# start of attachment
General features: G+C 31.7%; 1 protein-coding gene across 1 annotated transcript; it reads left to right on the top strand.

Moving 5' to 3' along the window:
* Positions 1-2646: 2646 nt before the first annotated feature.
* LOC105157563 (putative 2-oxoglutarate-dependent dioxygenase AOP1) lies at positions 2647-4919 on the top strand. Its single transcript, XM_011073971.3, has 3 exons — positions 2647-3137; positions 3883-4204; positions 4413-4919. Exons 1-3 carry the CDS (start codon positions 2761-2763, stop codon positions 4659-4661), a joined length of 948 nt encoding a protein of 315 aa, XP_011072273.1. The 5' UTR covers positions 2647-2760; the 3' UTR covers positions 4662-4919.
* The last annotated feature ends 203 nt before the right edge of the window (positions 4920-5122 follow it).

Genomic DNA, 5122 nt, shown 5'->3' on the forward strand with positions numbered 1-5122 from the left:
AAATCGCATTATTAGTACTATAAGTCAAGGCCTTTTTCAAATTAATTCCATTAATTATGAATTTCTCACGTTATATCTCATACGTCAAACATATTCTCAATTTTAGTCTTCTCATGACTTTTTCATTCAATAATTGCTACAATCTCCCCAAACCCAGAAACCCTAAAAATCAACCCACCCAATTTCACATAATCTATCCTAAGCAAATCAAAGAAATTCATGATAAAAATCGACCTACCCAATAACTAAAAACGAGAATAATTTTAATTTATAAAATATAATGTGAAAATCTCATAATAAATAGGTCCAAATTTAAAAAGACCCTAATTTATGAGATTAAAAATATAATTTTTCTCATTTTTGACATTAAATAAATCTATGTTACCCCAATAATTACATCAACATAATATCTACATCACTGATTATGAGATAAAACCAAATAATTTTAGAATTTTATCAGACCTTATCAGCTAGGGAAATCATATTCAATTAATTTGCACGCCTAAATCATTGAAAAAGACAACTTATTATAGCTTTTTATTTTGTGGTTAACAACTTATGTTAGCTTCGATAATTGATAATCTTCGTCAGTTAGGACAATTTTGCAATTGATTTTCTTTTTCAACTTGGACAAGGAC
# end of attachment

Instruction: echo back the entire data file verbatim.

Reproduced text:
General features: G+C 31.7%; 1 protein-coding gene across 1 annotated transcript; it reads left to right on the top strand.

Moving 5' to 3' along the window:
* Positions 1-2646: 2646 nt before the first annotated feature.
* LOC105157563 (putative 2-oxoglutarate-dependent dioxygenase AOP1) lies at positions 2647-4919 on the top strand. Its single transcript, XM_011073971.3, has 3 exons — positions 2647-3137; positions 3883-4204; positions 4413-4919. Exons 1-3 carry the CDS (start codon positions 2761-2763, stop codon positions 4659-4661), a joined length of 948 nt encoding a protein of 315 aa, XP_011072273.1. The 5' UTR covers positions 2647-2760; the 3' UTR covers positions 4662-4919.
* The last annotated feature ends 203 nt before the right edge of the window (positions 4920-5122 follow it).

Genomic DNA, 5122 nt, shown 5'->3' on the forward strand with positions numbered 1-5122 from the left:
AAATCGCATTATTAGTACTATAAGTCAAGGCCTTTTTCAAATTAATTCCATTAATTATGAATTTCTCACGTTATATCTCATACGTCAAACATATTCTCAATTTTAGTCTTCTCATGACTTTTTCATTCAATAATTGCTACAATCTCCCCAAACCCAGAAACCCTAAAAATCAACCCACCCAATTTCACATAATCTATCCTAAGCAAATCAAAGAAATTCATGATAAAAATCGACCTACCCAATAACTAAAAACGAGAATAATTTTAATTTATAAAATATAATGTGAAAATCTCATAATAAATAGGTCCAAATTTAAAAAGACCCTAATTTATGAGATTAAAAATATAATTTTTCTCATTTTTGACATTAAATAAATCTATGTTACCCCAATAATTACATCAACATAATATCTACATCACTGATTATGAGATAAAACCAAATAATTTTAGAATTTTATCAGACCTTATCAGCTAGGGAAATCATATTCAATTAATTTGCACGCCTAAATCATTGAAAAAGACAACTTATTATAGCTTTTTATTTTGTGGTTAACAACTTATGTTAGCTTCGATAATTGATAATCTTCGTCAGTTAGGACAATTTTGCAATTGATTTTCTTTTTCAACTTGGACAAGGAC